“Because the … categorical ruling would apply regardless of whether a service member is an inch or a mile beyond authorization, it will put an ever-growing number of service members in physical and legal jeopardy as our armed forces confront increasingly unconventional scenarios involving undefined battle lines and deadly threats from disguised enemies,” Behenna's petition says.
A group of 37 retired generals and admirals filed a brief with the high court urging review of Behenna's petition, as did the National Association of Criminal Defense Lawyers.
But the Justice Department, which represents the administration before the U.S. Supreme Court, said in its response filed Monday that Behenna and the retired generals were seriously over-reading the appeals court decision.
The appeals court decision would not leave soldiers with less leeway than domestic police officers to defend themselves, the department's brief says. The court examined the Behenna case in much the same way as courts do in cases claiming excessive force by police officers and determined whether the force was reasonable under the circumstances, it says.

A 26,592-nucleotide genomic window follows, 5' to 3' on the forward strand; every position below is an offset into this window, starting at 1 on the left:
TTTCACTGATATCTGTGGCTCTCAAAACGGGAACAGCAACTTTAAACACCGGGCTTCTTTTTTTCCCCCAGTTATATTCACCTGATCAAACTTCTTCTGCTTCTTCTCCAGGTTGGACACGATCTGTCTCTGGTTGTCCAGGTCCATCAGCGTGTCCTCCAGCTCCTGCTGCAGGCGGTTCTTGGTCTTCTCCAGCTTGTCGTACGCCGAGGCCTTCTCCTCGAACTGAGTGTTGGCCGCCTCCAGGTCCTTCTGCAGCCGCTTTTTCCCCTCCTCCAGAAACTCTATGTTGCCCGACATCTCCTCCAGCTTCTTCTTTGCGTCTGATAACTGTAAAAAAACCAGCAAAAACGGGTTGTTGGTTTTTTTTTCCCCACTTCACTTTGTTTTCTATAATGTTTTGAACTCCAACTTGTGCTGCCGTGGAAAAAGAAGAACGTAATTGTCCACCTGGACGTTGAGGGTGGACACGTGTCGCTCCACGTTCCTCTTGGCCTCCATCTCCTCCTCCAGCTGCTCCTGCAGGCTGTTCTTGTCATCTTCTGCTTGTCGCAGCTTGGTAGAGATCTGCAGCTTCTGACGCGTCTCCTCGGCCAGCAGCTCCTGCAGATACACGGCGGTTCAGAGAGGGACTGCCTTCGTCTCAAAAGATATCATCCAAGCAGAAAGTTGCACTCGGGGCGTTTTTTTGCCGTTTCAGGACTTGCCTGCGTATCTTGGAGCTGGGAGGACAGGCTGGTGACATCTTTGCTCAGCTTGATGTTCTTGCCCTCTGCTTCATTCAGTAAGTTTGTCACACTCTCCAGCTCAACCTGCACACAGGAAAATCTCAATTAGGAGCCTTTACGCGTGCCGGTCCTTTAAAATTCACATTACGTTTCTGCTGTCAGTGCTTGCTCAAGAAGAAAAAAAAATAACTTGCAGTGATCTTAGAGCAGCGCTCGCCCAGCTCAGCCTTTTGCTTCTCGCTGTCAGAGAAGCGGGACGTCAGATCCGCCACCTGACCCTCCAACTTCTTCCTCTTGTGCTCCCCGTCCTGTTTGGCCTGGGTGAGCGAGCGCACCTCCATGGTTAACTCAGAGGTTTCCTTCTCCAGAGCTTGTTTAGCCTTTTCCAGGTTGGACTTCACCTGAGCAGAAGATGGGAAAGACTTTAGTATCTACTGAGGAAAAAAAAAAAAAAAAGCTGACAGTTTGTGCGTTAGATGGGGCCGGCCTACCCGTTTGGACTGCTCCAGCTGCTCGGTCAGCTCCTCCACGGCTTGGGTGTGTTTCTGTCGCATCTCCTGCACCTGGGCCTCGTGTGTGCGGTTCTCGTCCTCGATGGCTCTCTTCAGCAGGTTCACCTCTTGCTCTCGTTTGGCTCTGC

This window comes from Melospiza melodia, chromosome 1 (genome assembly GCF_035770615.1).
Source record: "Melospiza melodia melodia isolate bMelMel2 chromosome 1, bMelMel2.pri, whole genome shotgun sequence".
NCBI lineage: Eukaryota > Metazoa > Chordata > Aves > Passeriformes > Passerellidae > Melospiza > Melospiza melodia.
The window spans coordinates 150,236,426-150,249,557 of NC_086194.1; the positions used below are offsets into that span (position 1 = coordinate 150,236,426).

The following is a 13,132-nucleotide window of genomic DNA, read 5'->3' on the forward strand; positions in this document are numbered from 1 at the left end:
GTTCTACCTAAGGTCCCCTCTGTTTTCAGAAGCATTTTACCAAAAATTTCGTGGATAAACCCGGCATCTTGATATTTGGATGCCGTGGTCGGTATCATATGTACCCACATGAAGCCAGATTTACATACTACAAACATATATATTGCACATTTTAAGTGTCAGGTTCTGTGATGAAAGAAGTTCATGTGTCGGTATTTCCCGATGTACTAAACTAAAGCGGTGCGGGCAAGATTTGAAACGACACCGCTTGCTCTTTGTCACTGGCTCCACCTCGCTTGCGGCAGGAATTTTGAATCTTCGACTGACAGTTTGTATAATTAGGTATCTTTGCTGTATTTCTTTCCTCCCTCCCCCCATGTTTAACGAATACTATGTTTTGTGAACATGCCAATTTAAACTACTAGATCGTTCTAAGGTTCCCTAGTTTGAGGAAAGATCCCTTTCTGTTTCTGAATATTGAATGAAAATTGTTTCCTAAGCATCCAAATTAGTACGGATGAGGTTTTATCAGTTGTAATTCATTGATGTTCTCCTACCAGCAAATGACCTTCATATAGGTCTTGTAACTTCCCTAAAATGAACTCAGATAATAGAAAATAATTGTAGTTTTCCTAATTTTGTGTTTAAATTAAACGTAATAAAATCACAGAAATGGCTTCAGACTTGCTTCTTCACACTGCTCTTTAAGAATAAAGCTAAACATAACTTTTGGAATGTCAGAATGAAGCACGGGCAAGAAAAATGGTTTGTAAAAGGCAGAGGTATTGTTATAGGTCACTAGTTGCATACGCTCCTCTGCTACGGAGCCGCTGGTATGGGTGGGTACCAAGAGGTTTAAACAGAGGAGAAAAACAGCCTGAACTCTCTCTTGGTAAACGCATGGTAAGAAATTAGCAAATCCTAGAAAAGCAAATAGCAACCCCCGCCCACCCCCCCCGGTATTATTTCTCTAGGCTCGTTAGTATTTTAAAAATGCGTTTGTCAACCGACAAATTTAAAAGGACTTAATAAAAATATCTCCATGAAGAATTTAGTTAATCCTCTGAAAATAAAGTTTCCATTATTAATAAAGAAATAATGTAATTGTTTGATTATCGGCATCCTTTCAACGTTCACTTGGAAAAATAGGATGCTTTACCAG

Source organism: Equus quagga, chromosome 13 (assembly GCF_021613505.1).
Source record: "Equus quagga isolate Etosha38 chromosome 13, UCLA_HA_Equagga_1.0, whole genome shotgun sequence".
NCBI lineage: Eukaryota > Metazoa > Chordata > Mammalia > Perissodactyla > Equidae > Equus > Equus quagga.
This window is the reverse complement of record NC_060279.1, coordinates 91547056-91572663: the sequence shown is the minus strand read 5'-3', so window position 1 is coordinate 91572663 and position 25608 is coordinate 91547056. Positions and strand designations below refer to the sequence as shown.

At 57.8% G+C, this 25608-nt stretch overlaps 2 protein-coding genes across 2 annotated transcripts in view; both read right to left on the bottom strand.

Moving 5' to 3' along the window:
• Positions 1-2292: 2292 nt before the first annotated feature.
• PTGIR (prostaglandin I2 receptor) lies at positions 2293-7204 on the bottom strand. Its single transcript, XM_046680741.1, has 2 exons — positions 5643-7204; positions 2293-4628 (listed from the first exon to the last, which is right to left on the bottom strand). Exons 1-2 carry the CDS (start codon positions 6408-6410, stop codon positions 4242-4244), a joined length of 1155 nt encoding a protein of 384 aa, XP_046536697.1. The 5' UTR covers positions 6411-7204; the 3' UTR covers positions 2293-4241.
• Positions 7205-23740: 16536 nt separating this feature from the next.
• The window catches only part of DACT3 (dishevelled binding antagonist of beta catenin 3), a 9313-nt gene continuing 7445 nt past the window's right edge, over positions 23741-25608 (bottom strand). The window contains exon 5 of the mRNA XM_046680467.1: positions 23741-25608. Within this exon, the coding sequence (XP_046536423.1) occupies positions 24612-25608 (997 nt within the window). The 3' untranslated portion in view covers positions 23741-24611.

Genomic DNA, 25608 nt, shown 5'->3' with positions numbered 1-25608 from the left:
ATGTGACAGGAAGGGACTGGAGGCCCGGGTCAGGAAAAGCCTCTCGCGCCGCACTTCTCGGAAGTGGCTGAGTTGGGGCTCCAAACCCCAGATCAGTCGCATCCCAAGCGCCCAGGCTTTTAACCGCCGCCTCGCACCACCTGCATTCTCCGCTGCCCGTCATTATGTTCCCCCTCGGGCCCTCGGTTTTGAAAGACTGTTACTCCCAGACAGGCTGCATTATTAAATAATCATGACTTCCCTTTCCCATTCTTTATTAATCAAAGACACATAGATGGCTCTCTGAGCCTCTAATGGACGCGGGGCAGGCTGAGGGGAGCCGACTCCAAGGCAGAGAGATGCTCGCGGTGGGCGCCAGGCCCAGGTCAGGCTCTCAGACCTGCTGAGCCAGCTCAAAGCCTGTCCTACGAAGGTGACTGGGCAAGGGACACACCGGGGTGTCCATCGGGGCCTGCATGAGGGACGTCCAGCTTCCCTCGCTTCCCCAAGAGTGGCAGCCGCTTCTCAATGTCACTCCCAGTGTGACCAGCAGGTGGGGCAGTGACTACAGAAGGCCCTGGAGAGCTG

In Behenna's case, the Edmond soldier disobeyed an order to take Mansur home, then threatened to kill him if he did not provide information, “then took the arrestee to an isolated area in the middle of a field, then stripped the arrestee of all of his clothes, then interrogated the arrestee, then responded to the arrestee's protestations of ignorance by pointing a loaded weapon at his head, and then told the arrestee that he would die if he did not provide the requested information,” the Justice Department's brief says.
“That is what (Behenna) did. Far from reasonable, (Behenna's) use of force was excessive ... (Behenna) was the aggressor and his use of a weapon, viewed in context of all of the surrounding circumstances, deprived him of the right to claim self-defense in the conflict he created.”